PGT-A results can identify:
  • which embryos are chromosomally abnormal (aneuploid)
  • which embryos are normal (euploid) and likely to lead to a healthy baby
  • the sex of the embryo (male vs female)
PGT-A can tell you with a high accuracy whether an embryo’s cells have the correct number of chromosomes. 
This information can help you select the embryo that is most likely to result in a successful pregnancy and live birth. However, a PGT-A normal embryo does not guarantee a successful transfer cycle.
Even with this extra testing information, a PGT-A normal embryo is estimated to have a 60% chance of live birth from a transfer cycle. 
It’s important to keep in mind that, while preimplantation genetic testing can help improve your odds of getting pregnant from a transfer cycle, it’s still not a 100% guarantee that your transfer will be a success.
As preimplantation genetic testing results tell you which chromosomes an embryo’s cells contain, the test results can tell you the sex of the embryo as well (male vs female).
However, the test cannot tell you anything about the baby’s physical traits, such as eye or hair color.

Does age affect how many normal embryos you will get from IVF?

So you may be wondering, what your chances are of your embryos being normal? 

A big factor is maternal age at the time that the eggs are retrieved in the IVF cycle. 

As female age increases, fertility declines.

A large part of the decline in fertility is due to the decreased ability of the egg to function correctly which can lead to incorrect cell division resulting in some cells having too many chromosomes and some too few. 

Younger women have a higher likelihood of generating normal embryos from an IVF cycle while older women tend to have a high prevalence of abnormal embryos.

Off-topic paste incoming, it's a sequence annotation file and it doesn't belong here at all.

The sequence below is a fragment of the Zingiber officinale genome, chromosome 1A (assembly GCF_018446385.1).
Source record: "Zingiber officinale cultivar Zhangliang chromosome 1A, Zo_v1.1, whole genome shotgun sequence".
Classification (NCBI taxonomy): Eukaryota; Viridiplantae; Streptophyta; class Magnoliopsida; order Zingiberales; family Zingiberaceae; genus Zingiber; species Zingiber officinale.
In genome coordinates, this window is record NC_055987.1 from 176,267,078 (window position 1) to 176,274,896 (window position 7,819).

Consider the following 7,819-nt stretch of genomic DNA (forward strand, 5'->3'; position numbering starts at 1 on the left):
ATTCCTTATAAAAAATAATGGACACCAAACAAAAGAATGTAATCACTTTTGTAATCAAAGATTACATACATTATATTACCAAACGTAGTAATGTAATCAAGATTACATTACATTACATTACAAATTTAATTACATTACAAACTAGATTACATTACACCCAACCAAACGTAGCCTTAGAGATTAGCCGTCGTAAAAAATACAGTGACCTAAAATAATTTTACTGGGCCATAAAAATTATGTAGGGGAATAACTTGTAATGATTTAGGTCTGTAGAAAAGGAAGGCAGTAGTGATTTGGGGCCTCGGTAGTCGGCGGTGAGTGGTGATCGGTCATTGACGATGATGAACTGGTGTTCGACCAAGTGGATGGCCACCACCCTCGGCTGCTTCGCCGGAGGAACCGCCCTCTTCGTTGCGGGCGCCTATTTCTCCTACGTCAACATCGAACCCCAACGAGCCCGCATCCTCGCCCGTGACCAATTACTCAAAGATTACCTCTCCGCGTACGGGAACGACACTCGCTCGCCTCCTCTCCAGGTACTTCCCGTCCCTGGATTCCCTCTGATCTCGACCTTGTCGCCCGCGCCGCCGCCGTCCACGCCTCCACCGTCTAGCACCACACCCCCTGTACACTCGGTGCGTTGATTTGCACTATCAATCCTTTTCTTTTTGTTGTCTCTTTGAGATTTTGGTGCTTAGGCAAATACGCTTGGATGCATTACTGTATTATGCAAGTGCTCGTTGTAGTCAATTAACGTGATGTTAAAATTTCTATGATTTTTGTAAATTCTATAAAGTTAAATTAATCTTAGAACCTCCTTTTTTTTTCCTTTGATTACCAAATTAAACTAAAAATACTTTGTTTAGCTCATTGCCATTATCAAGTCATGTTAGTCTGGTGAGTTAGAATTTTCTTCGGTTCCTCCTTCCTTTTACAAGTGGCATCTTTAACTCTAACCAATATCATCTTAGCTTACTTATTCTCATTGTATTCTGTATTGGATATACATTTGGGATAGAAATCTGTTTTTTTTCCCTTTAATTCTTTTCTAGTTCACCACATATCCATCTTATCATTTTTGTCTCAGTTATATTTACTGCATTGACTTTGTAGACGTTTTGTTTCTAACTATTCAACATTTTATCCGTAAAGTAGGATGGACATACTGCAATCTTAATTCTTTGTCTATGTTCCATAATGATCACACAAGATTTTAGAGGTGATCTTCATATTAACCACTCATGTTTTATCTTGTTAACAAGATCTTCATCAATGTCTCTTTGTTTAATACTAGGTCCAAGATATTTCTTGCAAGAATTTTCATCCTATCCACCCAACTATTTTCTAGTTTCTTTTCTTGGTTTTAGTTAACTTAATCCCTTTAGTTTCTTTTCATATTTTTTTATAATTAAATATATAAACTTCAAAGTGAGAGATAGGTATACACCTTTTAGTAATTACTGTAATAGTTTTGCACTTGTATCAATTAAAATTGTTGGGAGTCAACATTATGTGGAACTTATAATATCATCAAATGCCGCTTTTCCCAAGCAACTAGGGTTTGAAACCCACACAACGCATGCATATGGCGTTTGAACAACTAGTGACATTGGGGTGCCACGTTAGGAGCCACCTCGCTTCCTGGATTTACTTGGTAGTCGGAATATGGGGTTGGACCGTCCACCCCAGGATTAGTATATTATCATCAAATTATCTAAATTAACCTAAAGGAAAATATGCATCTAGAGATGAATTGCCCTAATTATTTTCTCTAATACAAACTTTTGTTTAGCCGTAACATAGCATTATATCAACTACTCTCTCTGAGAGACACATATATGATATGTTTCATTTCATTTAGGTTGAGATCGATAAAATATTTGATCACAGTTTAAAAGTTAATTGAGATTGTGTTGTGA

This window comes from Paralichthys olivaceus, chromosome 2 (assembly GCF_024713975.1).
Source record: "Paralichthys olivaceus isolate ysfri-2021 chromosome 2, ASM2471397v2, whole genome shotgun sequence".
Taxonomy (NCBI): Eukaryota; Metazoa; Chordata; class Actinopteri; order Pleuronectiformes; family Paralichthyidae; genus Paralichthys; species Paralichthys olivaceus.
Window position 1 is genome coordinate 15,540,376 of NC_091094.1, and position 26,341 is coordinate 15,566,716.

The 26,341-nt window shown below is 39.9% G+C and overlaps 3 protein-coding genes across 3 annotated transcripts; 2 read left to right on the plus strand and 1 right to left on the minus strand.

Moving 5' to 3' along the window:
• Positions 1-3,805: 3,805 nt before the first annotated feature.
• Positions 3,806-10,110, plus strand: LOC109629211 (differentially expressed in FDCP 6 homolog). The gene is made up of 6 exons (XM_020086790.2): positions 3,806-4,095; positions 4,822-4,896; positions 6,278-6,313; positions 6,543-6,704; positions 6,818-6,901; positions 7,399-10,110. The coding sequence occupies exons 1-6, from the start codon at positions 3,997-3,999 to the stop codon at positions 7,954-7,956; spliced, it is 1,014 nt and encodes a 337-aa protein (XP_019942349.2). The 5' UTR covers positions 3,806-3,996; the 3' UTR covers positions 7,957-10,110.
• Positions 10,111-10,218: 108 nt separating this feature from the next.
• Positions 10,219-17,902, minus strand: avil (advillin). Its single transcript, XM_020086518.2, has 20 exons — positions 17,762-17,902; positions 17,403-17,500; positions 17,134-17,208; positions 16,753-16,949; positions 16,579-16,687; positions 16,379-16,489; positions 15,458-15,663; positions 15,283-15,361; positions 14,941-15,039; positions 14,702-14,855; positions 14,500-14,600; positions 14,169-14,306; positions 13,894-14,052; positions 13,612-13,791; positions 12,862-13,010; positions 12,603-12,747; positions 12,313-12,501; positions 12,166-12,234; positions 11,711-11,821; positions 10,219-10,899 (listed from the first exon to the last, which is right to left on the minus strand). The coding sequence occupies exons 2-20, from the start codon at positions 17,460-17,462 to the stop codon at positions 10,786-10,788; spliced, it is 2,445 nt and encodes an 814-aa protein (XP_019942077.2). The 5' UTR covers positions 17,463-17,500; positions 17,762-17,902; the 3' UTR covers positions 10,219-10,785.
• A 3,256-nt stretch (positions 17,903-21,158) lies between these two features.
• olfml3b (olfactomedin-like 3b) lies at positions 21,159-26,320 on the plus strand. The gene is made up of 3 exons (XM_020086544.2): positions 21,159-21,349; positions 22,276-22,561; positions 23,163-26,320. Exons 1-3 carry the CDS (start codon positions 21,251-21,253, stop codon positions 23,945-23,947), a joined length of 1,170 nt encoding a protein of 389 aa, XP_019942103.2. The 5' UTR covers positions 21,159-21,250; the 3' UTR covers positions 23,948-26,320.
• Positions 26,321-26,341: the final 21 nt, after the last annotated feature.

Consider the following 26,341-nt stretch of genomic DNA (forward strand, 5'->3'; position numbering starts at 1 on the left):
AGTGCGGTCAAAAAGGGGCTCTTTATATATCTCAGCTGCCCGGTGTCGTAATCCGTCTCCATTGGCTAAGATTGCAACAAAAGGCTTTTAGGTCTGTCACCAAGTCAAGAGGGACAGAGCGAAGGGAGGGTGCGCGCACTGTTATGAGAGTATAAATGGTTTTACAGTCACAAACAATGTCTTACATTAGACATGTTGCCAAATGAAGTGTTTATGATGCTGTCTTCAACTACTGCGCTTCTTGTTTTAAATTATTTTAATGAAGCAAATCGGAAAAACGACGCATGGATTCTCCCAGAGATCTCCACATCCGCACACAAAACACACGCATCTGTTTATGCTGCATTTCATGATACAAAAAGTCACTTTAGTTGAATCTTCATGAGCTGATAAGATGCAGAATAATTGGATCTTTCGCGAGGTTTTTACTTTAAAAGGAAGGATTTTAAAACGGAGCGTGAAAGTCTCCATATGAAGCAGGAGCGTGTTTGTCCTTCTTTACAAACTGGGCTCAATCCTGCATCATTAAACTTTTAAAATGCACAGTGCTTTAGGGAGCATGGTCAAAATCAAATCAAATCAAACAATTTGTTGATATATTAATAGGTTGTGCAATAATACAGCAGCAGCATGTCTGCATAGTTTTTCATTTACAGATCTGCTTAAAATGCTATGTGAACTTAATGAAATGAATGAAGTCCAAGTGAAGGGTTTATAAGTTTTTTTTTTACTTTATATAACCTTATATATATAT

How many embryos come back PGT-A normal for your age
<35 years old 72%
35-37 years old 62%
38-40 years old 46%
41-42 years old 30%
As women get older, the likelihood of getting a euploid embryo from an IVF cycle decreases.

This is one big reason why some women end up having to use donor eggs from a younger woman, to mitigate the age-related decline of egg quality.

Older women can still use their own eggs and have a successful IVF cycle but they will likely have a lower number of normal embryos available and it may take more than one cycle to get a normal embryo, it depends. 
There has been data published that can give you an idea of your chances of getting normal embryos based on your age at the time of egg retrieval. 

A recent study of almost 9,000 patients having their embryos tested by PGT-A found that there was a clear increase in abnormal embryos as female age increased. 

The prevalence of chromosomally normal embryos decreases as women get older:

As women age, less embryos make it to the blastocyst stage to be biopsied & in addition to this, the embryos that do get sent for testing have a lower chance of coming back as PGT-A normal. This means older women may have to do multiple IVF cycles to get a PGT-A normal embryo.